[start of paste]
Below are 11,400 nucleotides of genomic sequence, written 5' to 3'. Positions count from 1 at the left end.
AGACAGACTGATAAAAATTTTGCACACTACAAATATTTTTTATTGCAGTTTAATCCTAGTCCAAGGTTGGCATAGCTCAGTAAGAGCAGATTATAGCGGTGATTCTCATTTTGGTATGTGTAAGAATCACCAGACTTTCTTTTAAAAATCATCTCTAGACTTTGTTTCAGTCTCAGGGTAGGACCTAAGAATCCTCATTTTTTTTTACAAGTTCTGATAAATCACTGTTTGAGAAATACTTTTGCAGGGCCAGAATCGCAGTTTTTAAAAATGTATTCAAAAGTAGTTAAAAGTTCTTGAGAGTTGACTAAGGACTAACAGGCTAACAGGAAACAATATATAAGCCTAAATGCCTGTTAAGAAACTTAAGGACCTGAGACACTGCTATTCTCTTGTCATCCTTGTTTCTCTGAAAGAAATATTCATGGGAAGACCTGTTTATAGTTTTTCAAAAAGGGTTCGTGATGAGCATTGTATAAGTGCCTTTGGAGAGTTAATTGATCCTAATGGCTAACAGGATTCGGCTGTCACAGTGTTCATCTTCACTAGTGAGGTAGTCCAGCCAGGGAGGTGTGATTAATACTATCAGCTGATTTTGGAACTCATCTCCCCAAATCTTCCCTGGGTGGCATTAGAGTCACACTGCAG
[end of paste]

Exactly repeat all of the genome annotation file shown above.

Below are 11,400 nucleotides of genomic sequence, written 5' to 3'. Positions count from 1 at the left end.
AGACAGACTGATAAAAATTTTGCACACTACAAATATTTTTTATTGCAGTTTAATCCTAGTCCAAGGTTGGCATAGCTCAGTAAGAGCAGATTATAGCGGTGATTCTCATTTTGGTATGTGTAAGAATCACCAGACTTTCTTTTAAAAATCATCTCTAGACTTTGTTTCAGTCTCAGGGTAGGACCTAAGAATCCTCATTTTTTTTTACAAGTTCTGATAAATCACTGTTTGAGAAATACTTTTGCAGGGCCAGAATCGCAGTTTTTAAAAATGTATTCAAAAGTAGTTAAAAGTTCTTGAGAGTTGACTAAGGACTAACAGGCTAACAGGAAACAATATATAAGCCTAAATGCCTGTTAAGAAACTTAAGGACCTGAGACACTGCTATTCTCTTGTCATCCTTGTTTCTCTGAAAGAAATATTCATGGGAAGACCTGTTTATAGTTTTTCAAAAAGGGTTCGTGATGAGCATTGTATAAGTGCCTTTGGAGAGTTAATTGATCCTAATGGCTAACAGGATTCGGCTGTCACAGTGTTCATCTTCACTAGTGAGGTAGTCCAGCCAGGGAGGTGTGATTAATACTATCAGCTGATTTTGGAACTCATCTCCCCAAATCTTCCCTGGGTGGCATTAGAGTCACACTGCAG